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I am looking for a good storage format for large, gridded datasets. The application is meteorology, and we would prefer a format that is common within this field (to help exchange data with others). I don't need to deal with special data structures, and there should be a Fortran API. I am currently considering HDF5, GRIB2 and NetCDF4.

How do these formats compare in terms of data compression? What are their main limitations? How steep is the learning curve? Are there any other storage formats worth investigating?

I have not found a great deal of material outlining the differences and pros/cons of these formats (there is one relevant SO thread, and a presentation comparing GRIB and NetCDF).

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There is a nice Fortran wrapper for HDF5 called FUTILS - this simplifies writing HDF5 file alot, at the expense of being able to use parallel HDF5 IO. –  Chris Dec 7 '11 at 23:49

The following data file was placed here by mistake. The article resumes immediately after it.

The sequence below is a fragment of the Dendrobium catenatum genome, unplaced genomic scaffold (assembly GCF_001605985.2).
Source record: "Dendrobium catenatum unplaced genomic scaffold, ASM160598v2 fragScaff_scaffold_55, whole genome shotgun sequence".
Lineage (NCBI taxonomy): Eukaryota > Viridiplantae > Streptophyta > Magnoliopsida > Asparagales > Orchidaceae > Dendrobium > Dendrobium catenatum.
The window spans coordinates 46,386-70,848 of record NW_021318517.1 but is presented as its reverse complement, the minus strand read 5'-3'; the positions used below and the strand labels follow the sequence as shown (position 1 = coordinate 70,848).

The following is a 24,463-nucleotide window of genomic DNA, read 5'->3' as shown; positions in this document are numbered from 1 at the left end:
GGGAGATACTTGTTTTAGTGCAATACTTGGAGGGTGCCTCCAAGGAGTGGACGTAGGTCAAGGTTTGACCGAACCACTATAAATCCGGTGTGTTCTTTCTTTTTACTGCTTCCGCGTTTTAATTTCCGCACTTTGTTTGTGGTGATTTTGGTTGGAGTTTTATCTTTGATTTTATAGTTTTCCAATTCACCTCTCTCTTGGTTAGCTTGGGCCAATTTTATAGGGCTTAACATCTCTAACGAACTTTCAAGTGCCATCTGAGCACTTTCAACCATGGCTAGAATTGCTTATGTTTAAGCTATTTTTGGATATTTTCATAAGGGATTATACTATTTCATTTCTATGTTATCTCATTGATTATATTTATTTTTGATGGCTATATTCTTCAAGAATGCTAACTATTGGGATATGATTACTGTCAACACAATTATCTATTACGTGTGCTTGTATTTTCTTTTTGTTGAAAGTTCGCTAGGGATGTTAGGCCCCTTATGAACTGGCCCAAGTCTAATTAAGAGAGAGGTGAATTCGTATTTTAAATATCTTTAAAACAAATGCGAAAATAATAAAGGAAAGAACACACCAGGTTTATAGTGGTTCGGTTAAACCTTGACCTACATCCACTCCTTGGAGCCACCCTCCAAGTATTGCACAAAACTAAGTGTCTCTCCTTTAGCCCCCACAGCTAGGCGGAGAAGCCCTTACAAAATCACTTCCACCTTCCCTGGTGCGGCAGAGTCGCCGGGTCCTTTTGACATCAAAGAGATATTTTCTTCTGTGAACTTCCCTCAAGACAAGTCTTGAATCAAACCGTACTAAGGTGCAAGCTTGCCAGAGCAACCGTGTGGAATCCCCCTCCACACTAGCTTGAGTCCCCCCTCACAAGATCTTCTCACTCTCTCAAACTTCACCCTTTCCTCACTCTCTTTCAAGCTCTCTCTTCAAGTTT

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Sorry I'm not in meteorology, but it looks to me that the scientific community is moving towards HDF5, see for example the NERSC page:

http://www.nersc.gov/users/training/online-tutorials/introduction-to-scientific-i-o/

I had to take the same choice for astrophysics data, as we historically use FITS, and I found quite easy to start using HDF5, as there are APIs not only fortran and C but also C++, and also a python package (h5py).

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I would certainly consider HDF5 as it seems to be the trend in the scientific community.

Also, HDF5 has builtin filters (including compression filters) or you can also write your own.

Finally take a look into HDF5 "chunked" datasets as they might prove really useful if you have gridded datasets.

http://www.hdfgroup.org/

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